09/01/2007

The Seasonal Rhythm of Career Decision-Making

By Sally Gelardin

Taking Stock

As summer winds down and we prepare for fall activities, it is a good time to take stock of where we are in our career development. Career decision-making has a seasonal rhythm - make plans in fall, implement them in winter and spring, bring projects to closure in late spring, and evaluate them at the end of summer. Schedules don't always work out in this way (i.e., the beginning of September is often very busy for college career centers and counselor educators), but the flow is important. At some point in the year, it is helpful to reflect upon where one is in one's career development. The beginning of September is an appropriate time of year for many career professionals.

If you are like me, projects are completed before the NCDA conference in early July. At the conference, we share what we have been doing and learning all year. NCDA leaders, such as Incoming NCDA president Darrell Luzzo, share their priorities (for Darrell, political advocacy is at the top of his list). As part of the seasonal career decision-making process, following are seven seasonal activities to stimulate end-of-the-summer reflections and to prepare for the rest of the year, highlighted with examples of my seasonal life/work reflections and experiences of others in transition.

1. Annual Business or Career Check-Up

How does one go about evaluating one's year and preparing for the future? Martha Russell created an exercise to evaluate what more you need to do to reach your goals. In NCDA's first monograph, Starting and Growing a Business in the New Economy (2007), Martha created an activity in which career entrepreneurs can conduct an annual business check-up and focus on the following four points: (a) desired segment of the market, (b) yourself, (c) your goals, (d) evaluation. In her "Dental Model," Jane Goodman (1992) advises everyone to conduct an annual career check-up, just like an annual dental check-up.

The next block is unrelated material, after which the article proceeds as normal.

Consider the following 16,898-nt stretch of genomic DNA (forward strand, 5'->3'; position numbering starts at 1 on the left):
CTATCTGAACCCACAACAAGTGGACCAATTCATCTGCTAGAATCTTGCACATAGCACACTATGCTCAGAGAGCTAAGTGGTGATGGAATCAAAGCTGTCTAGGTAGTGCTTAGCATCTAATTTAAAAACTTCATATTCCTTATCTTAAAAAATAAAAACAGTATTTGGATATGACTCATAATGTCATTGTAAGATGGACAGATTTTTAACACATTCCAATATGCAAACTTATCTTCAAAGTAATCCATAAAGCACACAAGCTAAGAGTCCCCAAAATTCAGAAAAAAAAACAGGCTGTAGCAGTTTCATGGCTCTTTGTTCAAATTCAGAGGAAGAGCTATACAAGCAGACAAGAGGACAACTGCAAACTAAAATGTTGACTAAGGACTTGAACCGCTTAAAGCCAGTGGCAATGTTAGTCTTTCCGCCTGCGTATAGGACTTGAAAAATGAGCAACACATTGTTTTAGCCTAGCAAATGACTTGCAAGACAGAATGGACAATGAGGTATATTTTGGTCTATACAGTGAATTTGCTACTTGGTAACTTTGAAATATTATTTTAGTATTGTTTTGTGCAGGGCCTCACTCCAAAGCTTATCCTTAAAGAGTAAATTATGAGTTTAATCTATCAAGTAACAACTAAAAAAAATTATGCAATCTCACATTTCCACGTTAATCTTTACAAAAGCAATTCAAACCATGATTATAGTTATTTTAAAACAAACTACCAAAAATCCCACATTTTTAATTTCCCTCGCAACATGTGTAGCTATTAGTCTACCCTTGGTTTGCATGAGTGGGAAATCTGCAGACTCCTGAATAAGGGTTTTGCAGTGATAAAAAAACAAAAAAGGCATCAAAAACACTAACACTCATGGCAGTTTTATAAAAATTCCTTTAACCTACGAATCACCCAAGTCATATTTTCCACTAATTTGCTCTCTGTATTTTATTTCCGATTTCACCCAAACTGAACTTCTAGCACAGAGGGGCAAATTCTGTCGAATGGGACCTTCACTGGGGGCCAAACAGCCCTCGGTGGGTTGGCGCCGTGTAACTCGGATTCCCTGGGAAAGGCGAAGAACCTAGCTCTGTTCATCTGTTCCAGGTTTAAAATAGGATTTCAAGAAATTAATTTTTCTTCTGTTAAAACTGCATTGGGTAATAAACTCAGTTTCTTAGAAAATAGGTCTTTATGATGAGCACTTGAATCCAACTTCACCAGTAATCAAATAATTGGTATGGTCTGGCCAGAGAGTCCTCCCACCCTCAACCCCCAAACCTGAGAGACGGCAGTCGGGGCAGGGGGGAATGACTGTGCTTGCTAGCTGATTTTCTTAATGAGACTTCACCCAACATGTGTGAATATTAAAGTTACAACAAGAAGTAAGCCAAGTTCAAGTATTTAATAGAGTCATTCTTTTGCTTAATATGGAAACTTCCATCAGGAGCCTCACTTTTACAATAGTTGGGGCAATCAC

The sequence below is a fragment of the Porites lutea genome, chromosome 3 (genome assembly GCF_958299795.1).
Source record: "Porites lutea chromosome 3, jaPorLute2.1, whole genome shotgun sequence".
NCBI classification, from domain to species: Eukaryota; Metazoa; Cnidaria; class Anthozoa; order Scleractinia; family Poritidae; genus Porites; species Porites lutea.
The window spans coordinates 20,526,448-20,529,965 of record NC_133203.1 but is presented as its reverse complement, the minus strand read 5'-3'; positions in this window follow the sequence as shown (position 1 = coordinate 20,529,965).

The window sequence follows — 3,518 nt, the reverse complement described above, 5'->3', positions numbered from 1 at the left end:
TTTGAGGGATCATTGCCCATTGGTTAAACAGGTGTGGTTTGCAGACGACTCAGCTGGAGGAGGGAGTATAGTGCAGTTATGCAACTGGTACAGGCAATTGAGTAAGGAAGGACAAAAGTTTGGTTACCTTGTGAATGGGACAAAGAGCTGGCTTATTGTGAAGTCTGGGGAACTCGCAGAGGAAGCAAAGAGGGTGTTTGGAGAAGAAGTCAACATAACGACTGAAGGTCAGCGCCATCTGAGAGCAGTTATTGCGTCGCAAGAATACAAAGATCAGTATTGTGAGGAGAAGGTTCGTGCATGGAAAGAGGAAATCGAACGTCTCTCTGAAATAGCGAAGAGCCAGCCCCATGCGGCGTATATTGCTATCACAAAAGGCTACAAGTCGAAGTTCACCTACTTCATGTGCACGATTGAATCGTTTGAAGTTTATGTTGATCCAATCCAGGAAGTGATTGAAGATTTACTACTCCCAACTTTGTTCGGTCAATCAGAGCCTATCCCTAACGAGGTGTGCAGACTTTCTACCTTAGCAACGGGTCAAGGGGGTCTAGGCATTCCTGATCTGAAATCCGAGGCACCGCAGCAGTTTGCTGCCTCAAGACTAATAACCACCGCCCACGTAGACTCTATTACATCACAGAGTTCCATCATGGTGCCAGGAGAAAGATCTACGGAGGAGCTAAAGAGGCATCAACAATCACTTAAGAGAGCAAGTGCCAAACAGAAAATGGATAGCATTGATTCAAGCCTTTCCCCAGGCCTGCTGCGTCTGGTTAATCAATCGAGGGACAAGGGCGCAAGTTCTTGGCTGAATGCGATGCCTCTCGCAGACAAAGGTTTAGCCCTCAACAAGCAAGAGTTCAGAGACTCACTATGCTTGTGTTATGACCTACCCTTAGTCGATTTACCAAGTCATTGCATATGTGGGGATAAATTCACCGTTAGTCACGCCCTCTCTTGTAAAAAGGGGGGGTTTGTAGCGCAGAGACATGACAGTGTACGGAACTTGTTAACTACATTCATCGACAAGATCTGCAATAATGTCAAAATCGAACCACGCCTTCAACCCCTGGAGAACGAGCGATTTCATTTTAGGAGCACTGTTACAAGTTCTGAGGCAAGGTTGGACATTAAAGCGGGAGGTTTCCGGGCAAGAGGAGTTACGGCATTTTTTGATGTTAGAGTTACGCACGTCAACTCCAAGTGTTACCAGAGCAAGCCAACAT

2. Seven Year Cycle

The number "7" can be a cyclical point in life. Is there a pattern in your life around the number seven? For example, are you a university faculty member who takes a yearlong sabbatical every seven years? Do you change jobs every seven years? A wonderful film documentary to view on seven-year cycles is the "7-Up Series," directed by Paul Almond. The director followed the lives of 14 children from various economic backgrounds. Every seven years he films new material from as many of the fourteen as are willing to participate. Try this activity based on seven-year cycles.

3. Expected and Unexpected Major Event

Another life transition marker is experiencing a major life event, such as birth, death, marriage, or move. Schlossberg (1981) writes, "A transition can be said to occur if an event or non-event results in change in assumptions about oneself and the world and thus requires a corresponding change in one's behavior and relationships" (Evans et al., 1998, pg 111, in Winkler, 2002). My family recently experienced loss . These events affected me so deeply that I chose to learn about and share with others self-care and caregiving techniques.

4. Family Influences

During periods of transition, it can be helpful to reflect upon earlier periods of your life and your sources of support. Sherri Babtiste, a yoga teacher whose father invented breath-based yoga, dreamed about writing a book. Her father had been a weight-lifting champion before he started yoga on the West Coast in the 1950s. With the encouragement of students and friends, Sherri combined her love of yoga with her family heritage and created "Yoga with Weights for Dummies" (Babtiste, S. and Scott, M. , 2006).

5. Creating Your Ideal Environment - Now!